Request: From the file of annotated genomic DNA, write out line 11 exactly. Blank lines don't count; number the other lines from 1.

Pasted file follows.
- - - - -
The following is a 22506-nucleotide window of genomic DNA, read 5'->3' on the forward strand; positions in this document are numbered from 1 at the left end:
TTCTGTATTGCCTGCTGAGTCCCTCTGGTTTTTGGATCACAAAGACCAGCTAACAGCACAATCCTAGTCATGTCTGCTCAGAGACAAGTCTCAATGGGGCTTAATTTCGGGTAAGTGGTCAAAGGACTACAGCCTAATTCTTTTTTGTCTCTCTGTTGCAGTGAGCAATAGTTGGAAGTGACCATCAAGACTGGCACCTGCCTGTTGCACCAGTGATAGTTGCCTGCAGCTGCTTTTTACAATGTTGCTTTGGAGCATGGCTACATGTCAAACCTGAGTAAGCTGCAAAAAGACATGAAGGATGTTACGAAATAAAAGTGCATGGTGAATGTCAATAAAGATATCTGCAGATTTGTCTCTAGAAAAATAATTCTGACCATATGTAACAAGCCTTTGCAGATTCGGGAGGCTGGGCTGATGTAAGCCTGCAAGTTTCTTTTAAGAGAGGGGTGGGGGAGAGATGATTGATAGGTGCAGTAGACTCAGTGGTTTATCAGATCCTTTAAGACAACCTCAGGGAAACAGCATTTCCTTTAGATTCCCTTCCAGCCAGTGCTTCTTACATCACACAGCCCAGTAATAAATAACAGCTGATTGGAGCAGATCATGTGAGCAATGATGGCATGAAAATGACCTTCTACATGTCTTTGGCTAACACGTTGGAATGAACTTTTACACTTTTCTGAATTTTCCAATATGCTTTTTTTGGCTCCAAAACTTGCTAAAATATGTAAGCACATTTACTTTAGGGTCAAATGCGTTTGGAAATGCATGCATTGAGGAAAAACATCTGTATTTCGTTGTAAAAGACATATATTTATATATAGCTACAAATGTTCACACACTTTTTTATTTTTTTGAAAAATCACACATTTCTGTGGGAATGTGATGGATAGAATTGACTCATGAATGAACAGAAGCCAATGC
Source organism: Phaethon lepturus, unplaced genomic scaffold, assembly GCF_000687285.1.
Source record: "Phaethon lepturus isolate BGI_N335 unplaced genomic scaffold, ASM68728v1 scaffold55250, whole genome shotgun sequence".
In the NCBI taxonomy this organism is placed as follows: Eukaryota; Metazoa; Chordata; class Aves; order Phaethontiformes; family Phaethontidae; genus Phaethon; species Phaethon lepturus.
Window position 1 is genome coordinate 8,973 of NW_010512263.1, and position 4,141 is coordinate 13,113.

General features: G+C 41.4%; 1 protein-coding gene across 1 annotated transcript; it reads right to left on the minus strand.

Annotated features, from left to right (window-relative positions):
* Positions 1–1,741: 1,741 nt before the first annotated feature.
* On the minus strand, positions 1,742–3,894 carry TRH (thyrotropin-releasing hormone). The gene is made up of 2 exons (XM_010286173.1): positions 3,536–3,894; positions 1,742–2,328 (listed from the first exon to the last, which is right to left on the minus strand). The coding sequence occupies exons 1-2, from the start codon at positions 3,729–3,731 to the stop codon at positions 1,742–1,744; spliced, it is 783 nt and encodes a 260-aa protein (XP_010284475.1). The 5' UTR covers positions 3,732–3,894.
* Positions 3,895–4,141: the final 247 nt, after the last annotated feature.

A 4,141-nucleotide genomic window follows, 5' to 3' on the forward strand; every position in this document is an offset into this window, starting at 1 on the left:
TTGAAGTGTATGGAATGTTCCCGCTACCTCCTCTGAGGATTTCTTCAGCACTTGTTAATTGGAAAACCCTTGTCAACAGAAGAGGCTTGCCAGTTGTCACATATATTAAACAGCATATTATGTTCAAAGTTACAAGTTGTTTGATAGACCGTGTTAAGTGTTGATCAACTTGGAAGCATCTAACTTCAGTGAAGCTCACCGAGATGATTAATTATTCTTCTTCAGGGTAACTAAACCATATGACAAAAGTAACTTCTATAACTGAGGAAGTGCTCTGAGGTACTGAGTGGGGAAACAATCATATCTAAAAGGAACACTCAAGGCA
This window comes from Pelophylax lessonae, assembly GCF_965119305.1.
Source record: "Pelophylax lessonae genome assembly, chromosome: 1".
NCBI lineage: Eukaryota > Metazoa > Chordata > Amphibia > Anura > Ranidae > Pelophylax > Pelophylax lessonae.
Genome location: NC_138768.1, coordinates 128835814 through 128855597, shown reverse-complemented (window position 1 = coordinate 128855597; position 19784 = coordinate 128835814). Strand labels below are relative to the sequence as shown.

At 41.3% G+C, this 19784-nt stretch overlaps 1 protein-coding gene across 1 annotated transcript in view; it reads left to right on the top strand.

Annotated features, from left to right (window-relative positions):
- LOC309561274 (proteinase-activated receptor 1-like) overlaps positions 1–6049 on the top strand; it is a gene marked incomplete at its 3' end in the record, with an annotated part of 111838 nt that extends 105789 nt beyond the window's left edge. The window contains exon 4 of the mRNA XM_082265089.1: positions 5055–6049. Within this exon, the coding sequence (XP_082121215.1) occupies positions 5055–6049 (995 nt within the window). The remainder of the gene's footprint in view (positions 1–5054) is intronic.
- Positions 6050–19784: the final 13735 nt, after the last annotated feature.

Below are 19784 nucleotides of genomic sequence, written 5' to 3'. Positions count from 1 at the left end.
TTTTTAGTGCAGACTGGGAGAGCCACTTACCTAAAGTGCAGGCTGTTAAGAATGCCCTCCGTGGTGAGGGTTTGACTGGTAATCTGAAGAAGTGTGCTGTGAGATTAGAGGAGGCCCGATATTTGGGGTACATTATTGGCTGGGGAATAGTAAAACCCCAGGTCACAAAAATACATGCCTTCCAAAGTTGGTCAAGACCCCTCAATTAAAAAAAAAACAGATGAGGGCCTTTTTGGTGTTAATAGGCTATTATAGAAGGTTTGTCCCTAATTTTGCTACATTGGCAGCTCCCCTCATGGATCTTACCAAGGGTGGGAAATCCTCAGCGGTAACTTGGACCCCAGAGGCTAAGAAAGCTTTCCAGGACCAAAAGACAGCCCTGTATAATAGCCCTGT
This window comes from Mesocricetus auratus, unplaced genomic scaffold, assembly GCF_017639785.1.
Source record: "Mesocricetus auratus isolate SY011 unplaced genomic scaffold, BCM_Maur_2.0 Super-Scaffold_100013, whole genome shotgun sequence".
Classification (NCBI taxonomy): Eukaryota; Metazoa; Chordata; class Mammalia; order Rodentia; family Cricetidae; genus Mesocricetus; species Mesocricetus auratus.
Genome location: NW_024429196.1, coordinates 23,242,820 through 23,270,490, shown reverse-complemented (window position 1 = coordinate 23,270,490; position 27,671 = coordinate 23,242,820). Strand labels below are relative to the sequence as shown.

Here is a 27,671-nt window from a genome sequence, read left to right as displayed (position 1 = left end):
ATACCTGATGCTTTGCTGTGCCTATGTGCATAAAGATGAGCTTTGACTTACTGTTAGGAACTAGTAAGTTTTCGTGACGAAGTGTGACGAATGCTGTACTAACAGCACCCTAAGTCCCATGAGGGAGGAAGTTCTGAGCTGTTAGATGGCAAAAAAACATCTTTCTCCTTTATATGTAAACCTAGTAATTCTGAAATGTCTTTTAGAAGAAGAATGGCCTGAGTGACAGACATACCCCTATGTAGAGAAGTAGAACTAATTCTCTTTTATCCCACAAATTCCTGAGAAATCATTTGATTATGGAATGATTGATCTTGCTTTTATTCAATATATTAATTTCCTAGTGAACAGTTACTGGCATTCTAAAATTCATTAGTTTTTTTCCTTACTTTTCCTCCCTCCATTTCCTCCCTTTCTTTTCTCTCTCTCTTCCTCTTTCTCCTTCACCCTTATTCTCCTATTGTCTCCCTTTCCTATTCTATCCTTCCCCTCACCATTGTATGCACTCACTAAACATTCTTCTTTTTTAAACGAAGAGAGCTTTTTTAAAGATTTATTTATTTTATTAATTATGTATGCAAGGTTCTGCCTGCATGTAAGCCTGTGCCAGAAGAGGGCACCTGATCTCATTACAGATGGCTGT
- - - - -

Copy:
* Positions 3,895–4,141: the final 247 nt, after the last annotated feature.